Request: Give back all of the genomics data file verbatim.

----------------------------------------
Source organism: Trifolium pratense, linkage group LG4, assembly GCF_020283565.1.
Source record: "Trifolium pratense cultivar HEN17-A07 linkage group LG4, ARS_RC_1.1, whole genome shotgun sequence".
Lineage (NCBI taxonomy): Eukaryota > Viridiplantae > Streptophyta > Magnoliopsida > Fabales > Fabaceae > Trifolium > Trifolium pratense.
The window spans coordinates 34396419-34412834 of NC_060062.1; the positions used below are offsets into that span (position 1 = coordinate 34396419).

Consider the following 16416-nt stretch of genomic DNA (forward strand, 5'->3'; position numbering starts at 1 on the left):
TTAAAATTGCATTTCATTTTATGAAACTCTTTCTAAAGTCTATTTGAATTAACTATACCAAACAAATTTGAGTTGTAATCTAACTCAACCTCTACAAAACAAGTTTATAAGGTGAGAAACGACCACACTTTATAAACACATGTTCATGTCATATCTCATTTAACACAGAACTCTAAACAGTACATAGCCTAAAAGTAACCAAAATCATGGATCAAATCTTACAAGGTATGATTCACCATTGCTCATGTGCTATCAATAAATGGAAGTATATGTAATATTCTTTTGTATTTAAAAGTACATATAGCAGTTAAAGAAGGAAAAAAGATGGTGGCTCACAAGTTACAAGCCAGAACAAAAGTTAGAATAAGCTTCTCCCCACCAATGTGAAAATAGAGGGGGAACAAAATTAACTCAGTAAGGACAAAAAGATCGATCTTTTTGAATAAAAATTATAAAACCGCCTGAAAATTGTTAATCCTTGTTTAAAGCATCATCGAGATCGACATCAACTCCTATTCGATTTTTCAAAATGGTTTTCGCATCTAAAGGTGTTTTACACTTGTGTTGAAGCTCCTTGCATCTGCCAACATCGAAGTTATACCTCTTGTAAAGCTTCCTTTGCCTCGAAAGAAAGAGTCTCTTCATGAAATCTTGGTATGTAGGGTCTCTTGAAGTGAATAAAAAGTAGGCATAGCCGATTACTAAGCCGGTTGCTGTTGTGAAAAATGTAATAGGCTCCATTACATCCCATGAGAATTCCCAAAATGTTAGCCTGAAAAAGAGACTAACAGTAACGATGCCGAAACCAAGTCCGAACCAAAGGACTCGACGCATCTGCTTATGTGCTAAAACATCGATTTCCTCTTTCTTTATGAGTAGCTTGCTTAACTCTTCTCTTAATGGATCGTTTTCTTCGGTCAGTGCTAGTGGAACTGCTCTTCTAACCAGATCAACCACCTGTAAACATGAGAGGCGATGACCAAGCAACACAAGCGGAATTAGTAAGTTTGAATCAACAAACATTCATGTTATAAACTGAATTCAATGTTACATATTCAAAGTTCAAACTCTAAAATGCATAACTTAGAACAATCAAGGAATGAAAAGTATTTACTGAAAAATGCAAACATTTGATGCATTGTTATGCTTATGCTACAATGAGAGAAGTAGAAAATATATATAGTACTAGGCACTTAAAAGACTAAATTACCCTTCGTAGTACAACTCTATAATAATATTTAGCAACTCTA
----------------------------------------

Source organism: Trifolium pratense, linkage group LG4, assembly GCF_020283565.1.
Source record: "Trifolium pratense cultivar HEN17-A07 linkage group LG4, ARS_RC_1.1, whole genome shotgun sequence".
Lineage (NCBI taxonomy): Eukaryota > Viridiplantae > Streptophyta > Magnoliopsida > Fabales > Fabaceae > Trifolium > Trifolium pratense.
The window spans coordinates 34396419-34412834 of NC_060062.1; the positions used below are offsets into that span (position 1 = coordinate 34396419).

Consider the following 16416-nt stretch of genomic DNA (forward strand, 5'->3'; position numbering starts at 1 on the left):
TTAAAATTGCATTTCATTTTATGAAACTCTTTCTAAAGTCTATTTGAATTAACTATACCAAACAAATTTGAGTTGTAATCTAACTCAACCTCTACAAAACAAGTTTATAAGGTGAGAAACGACCACACTTTATAAACACATGTTCATGTCATATCTCATTTAACACAGAACTCTAAACAGTACATAGCCTAAAAGTAACCAAAATCATGGATCAAATCTTACAAGGTATGATTCACCATTGCTCATGTGCTATCAATAAATGGAAGTATATGTAATATTCTTTTGTATTTAAAAGTACATATAGCAGTTAAAGAAGGAAAAAAGATGGTGGCTCACAAGTTACAAGCCAGAACAAAAGTTAGAATAAGCTTCTCCCCACCAATGTGAAAATAGAGGGGGAACAAAATTAACTCAGTAAGGACAAAAAGATCGATCTTTTTGAATAAAAATTATAAAACCGCCTGAAAATTGTTAATCCTTGTTTAAAGCATCATCGAGATCGACATCAACTCCTATTCGATTTTTCAAAATGGTTTTCGCATCTAAAGGTGTTTTACACTTGTGTTGAAGCTCCTTGCATCTGCCAACATCGAAGTTATACCTCTTGTAAAGCTTCCTTTGCCTCGAAAGAAAGAGTCTCTTCATGAAATCTTGGTATGTAGGGTCTCTTGAAGTGAATAAAAAGTAGGCATAGCCGATTACTAAGCCGGTTGCTGTTGTGAAAAATGTAATAGGCTCCATTACATCCCATGAGAATTCCCAAAATGTTAGCCTGAAAAAGAGACTAACAGTAACGATGCCGAAACCAAGTCCGAACCAAAGGACTCGACGCATCTGCTTATGTGCTAAAACATCGATTTCCTCTTTCTTTATGAGTAGCTTGCTTAACTCTTCTCTTAATGGATCGTTTTCTTCGGTCAGTGCTAGTGGAACTGCTCTTCTAACCAGATCAACCACCTGTAAACATGAGAGGCGATGACCAAGCAACACAAGCGGAATTAGTAAGTTTGAATCAACAAACATTCATGTTATAAACTGAATTCAATGTTACATATTCAAAGTTCAAACTCTAAAATGCATAACTTAGAACAATCAAGGAATGAAAAGTATTTACTGAAAAATGCAAACATTTGATGCATTGTTATGCTTATGCTACAATGAGAGAAGTAGAAAATATATATAGTACTAGGCACTTAAAAGACTAAATTACCCTTCGTAGTACAACTCTATAATAATATTTAGCAACTCTA